Many people list their former job responsibilities on their resume. I suggest in lieu of responsibilities, you list accountabilities. Unfortunately, that often causes quizzical looks.
I believe that the term accountability has gotten a bad rap. These days, about the only time you hear “accountable” is when something has gone wrong and there is a call to see who will be held accountable. In other words, who will be punished because they didn’t do their job right? Or, maybe they are the leader of an organization that was not successful and regardless of the circumstances, it was their fault. Accountability is used a bit like the Queen of Hearts in Alice in Wonderland shouting “Off with their heads.” If being accountable means that if you fail you are punished, why would anyone want to be accountable?
According to Andy Wood and Bruce Winston, accountability is much more than that. Accountability is a combination of the individual’s willingness to accept the responsibility, her openness in relation to her actions, and the understanding that she will be answerable to her constituents. From an overall business perspective, there is much more to accountability than punishment for failure, but let’s take this back to your resume.
A responsibility statement only states what you were supposed to do. An accountability statement says what you did do. A person typically won’t be punished for managing a call center. A person might be held accountable for managing an outbound call center with 25 operators making 10,000 calls per week and generating $35 million in annual sales. The accountability statement combines the responsibility – managing the call center – with the expected (or even better yet, the actual) results. Now that responsibility has context and scope.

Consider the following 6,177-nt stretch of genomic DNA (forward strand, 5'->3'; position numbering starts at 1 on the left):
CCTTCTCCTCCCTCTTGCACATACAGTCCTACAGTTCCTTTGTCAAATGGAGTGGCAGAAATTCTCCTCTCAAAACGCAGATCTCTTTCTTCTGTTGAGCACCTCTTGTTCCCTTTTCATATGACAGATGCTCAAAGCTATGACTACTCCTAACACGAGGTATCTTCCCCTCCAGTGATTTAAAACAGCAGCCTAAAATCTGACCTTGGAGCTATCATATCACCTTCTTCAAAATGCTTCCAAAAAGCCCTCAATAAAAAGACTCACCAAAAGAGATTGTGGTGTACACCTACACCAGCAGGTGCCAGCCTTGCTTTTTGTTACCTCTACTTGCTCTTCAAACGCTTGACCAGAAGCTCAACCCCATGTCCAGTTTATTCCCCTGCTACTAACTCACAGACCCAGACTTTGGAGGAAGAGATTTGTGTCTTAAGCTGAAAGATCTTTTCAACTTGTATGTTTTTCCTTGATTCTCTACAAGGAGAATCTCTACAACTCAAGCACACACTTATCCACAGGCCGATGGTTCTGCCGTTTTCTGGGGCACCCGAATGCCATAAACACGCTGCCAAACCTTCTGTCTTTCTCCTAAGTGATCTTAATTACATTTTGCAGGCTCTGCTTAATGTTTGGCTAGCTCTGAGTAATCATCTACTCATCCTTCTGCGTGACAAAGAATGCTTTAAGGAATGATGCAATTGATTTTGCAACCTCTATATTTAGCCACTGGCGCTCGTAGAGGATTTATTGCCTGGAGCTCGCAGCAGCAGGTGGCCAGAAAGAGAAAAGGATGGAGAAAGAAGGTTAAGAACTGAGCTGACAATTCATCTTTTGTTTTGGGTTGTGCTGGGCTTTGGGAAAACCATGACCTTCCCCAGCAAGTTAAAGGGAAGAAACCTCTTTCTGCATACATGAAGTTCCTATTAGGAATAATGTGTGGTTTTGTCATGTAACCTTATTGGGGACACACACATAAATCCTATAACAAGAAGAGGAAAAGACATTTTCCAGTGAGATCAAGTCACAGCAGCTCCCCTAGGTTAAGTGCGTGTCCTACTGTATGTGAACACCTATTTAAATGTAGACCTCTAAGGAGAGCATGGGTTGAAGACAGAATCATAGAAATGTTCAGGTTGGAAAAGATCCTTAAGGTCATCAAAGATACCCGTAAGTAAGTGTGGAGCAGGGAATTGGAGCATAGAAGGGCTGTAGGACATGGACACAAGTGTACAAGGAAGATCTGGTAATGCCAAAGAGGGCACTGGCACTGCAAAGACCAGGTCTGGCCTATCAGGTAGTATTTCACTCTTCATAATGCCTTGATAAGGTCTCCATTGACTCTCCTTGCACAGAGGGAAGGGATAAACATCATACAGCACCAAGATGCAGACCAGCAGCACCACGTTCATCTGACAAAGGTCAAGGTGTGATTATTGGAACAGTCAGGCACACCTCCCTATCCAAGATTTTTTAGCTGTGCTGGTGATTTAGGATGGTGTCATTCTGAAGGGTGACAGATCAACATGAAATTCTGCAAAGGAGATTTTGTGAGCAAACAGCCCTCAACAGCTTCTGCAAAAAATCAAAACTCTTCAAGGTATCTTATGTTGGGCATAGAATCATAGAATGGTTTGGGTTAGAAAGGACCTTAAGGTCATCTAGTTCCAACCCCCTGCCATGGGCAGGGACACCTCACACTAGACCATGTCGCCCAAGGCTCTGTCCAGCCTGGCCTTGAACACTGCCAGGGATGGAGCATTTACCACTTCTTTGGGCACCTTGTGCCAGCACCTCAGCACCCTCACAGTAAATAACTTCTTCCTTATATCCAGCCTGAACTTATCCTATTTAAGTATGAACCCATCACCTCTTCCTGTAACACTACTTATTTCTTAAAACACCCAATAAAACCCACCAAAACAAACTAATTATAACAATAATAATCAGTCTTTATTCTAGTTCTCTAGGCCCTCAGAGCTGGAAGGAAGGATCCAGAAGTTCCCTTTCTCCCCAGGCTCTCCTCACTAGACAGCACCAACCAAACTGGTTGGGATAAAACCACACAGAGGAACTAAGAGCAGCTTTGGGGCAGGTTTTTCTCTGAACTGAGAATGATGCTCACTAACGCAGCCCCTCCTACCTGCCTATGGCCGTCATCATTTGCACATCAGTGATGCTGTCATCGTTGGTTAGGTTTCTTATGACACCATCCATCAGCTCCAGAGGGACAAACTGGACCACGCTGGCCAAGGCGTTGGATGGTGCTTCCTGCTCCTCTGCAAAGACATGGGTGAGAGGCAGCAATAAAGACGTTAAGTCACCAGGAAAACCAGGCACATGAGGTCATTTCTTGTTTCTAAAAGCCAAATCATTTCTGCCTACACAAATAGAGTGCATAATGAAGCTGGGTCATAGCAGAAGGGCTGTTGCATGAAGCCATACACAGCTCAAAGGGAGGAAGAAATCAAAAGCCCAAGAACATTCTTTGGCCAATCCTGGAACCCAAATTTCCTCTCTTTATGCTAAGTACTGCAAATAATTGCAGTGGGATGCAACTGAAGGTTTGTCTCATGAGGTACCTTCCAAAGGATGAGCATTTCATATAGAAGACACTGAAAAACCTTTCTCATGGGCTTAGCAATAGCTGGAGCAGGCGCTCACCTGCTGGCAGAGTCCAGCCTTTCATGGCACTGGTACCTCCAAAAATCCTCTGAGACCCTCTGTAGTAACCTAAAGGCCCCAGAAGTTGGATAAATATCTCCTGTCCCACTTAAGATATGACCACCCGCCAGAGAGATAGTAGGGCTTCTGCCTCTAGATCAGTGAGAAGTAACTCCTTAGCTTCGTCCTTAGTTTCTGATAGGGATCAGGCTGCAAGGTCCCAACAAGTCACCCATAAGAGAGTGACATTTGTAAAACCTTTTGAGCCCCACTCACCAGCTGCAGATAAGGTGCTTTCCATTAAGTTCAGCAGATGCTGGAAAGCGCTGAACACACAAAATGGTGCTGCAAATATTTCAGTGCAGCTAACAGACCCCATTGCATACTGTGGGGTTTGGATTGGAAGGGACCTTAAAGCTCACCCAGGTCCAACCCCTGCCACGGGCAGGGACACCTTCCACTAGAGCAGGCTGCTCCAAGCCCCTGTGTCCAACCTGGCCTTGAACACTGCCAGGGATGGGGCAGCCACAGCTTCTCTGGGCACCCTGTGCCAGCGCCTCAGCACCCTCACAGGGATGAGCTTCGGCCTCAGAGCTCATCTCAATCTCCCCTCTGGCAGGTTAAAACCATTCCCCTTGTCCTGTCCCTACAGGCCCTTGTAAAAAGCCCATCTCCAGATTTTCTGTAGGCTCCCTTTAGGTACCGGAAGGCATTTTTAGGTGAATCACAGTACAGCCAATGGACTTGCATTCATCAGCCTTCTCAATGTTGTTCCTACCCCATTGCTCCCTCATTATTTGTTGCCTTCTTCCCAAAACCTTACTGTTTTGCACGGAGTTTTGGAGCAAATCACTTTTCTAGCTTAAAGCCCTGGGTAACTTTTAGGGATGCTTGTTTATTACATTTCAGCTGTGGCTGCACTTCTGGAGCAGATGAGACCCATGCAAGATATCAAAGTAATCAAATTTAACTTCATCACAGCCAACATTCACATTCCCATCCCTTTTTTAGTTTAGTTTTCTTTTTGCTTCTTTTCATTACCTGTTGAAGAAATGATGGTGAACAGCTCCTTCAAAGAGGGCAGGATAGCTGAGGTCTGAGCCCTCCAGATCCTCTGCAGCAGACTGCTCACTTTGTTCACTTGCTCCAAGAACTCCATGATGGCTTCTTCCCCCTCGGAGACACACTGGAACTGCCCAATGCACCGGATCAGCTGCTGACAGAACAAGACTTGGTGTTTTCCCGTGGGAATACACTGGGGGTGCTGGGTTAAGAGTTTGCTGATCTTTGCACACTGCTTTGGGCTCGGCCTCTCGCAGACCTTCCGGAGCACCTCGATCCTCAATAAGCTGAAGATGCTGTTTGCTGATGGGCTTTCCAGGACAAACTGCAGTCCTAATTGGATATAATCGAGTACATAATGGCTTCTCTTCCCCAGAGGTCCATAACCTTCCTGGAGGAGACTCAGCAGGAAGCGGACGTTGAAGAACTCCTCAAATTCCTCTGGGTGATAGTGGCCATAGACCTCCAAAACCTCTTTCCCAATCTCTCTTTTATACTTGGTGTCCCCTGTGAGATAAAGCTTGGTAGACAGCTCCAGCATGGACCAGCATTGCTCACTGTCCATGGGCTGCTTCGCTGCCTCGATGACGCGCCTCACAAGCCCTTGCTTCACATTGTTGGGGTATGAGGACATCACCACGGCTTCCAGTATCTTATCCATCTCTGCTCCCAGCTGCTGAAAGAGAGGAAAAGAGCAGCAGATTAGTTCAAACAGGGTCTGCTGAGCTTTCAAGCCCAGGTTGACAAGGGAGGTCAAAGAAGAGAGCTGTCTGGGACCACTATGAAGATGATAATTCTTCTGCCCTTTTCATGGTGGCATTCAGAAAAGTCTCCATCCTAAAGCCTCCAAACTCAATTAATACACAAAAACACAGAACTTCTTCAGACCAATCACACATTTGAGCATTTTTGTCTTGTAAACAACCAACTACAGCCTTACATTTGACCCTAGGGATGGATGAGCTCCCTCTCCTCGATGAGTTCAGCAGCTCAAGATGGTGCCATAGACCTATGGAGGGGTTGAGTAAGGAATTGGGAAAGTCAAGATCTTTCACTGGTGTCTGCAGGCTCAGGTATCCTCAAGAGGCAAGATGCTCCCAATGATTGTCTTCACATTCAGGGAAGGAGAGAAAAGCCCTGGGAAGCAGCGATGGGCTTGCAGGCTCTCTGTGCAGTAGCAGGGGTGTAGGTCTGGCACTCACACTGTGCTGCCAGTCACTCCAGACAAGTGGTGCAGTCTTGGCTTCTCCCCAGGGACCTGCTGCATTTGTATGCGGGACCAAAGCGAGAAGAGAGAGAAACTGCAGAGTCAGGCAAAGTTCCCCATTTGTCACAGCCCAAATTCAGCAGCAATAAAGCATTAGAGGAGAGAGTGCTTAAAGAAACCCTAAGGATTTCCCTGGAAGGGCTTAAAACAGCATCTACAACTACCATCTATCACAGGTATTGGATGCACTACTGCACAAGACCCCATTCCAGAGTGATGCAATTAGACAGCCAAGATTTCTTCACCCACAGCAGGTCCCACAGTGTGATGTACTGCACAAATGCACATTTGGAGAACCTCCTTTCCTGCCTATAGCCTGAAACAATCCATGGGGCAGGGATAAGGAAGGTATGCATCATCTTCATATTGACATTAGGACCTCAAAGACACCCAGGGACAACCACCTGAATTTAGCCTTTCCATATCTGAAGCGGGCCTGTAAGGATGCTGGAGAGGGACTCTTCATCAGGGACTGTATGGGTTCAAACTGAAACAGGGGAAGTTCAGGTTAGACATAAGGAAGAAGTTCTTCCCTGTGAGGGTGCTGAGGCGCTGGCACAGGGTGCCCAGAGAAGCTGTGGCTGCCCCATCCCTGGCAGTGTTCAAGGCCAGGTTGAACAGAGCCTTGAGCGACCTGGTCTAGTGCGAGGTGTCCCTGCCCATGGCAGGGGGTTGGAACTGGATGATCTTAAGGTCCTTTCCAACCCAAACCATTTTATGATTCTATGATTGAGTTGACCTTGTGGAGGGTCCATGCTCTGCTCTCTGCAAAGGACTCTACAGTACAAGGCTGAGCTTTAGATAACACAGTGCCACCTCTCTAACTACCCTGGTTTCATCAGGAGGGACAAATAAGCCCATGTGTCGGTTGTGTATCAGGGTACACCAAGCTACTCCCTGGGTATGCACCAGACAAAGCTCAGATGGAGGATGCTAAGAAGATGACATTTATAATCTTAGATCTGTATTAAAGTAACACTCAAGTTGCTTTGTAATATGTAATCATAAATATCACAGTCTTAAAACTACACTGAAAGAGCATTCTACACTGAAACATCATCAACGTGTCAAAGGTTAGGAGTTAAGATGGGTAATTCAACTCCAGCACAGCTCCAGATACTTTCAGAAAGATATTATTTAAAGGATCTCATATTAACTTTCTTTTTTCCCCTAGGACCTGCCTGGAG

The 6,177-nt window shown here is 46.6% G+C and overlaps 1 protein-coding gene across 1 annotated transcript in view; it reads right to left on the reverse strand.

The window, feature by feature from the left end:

Here’s another example. A Restaurant Server might be responsible for taking customer’s orders. But, he might be accountable for taking order from 37 tables per shift with an average daily revenue of $4,400. This accountability statement says so much more about the amount of work that was completed, and about the person that completed it.
Update your resume and make sure you are not just talking about what you were supposed to do. Instead, proudly state what you were held accountable to do – because if you did that for another organization, you can do that for the next one too.
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